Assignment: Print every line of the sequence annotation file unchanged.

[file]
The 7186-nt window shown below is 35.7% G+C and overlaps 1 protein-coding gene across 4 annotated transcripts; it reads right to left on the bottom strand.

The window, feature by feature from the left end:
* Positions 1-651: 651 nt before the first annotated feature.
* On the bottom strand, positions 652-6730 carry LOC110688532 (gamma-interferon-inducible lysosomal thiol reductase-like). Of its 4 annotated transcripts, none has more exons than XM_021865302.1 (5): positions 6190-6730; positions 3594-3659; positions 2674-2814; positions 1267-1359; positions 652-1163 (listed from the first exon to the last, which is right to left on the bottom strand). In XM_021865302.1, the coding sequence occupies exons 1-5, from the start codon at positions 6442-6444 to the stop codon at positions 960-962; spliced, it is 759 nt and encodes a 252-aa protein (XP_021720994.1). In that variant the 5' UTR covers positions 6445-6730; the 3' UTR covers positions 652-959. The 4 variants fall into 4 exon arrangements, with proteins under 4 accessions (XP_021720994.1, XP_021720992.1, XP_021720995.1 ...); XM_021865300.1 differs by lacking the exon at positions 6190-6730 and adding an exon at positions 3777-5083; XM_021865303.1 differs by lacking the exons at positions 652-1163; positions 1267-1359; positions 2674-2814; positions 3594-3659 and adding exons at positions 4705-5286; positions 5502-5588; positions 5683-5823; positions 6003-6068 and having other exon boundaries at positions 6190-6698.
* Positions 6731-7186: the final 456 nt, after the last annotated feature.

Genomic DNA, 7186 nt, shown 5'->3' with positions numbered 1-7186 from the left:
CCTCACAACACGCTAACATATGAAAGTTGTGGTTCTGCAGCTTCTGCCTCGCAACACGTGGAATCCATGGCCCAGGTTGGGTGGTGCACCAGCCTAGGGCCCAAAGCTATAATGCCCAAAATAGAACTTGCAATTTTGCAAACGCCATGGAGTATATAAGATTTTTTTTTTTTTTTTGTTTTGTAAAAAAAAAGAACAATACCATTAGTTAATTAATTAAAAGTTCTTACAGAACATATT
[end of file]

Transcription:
The 7186-nt window shown below is 35.7% G+C and overlaps 1 protein-coding gene across 4 annotated transcripts; it reads right to left on the bottom strand.

The window, feature by feature from the left end:
* Positions 1-651: 651 nt before the first annotated feature.
* On the bottom strand, positions 652-6730 carry LOC110688532 (gamma-interferon-inducible lysosomal thiol reductase-like). Of its 4 annotated transcripts, none has more exons than XM_021865302.1 (5): positions 6190-6730; positions 3594-3659; positions 2674-2814; positions 1267-1359; positions 652-1163 (listed from the first exon to the last, which is right to left on the bottom strand). In XM_021865302.1, the coding sequence occupies exons 1-5, from the start codon at positions 6442-6444 to the stop codon at positions 960-962; spliced, it is 759 nt and encodes a 252-aa protein (XP_021720994.1). In that variant the 5' UTR covers positions 6445-6730; the 3' UTR covers positions 652-959. The 4 variants fall into 4 exon arrangements, with proteins under 4 accessions (XP_021720994.1, XP_021720992.1, XP_021720995.1 ...); XM_021865300.1 differs by lacking the exon at positions 6190-6730 and adding an exon at positions 3777-5083; XM_021865303.1 differs by lacking the exons at positions 652-1163; positions 1267-1359; positions 2674-2814; positions 3594-3659 and adding exons at positions 4705-5286; positions 5502-5588; positions 5683-5823; positions 6003-6068 and having other exon boundaries at positions 6190-6698.
* Positions 6731-7186: the final 456 nt, after the last annotated feature.

Genomic DNA, 7186 nt, shown 5'->3' with positions numbered 1-7186 from the left:
CCTCACAACACGCTAACATATGAAAGTTGTGGTTCTGCAGCTTCTGCCTCGCAACACGTGGAATCCATGGCCCAGGTTGGGTGGTGCACCAGCCTAGGGCCCAAAGCTATAATGCCCAAAATAGAACTTGCAATTTTGCAAACGCCATGGAGTATATAAGATTTTTTTTTTTTTTTTGTTTTGTAAAAAAAAAGAACAATACCATTAGTTAATTAATTAAAAGTTCTTACAGAACATATT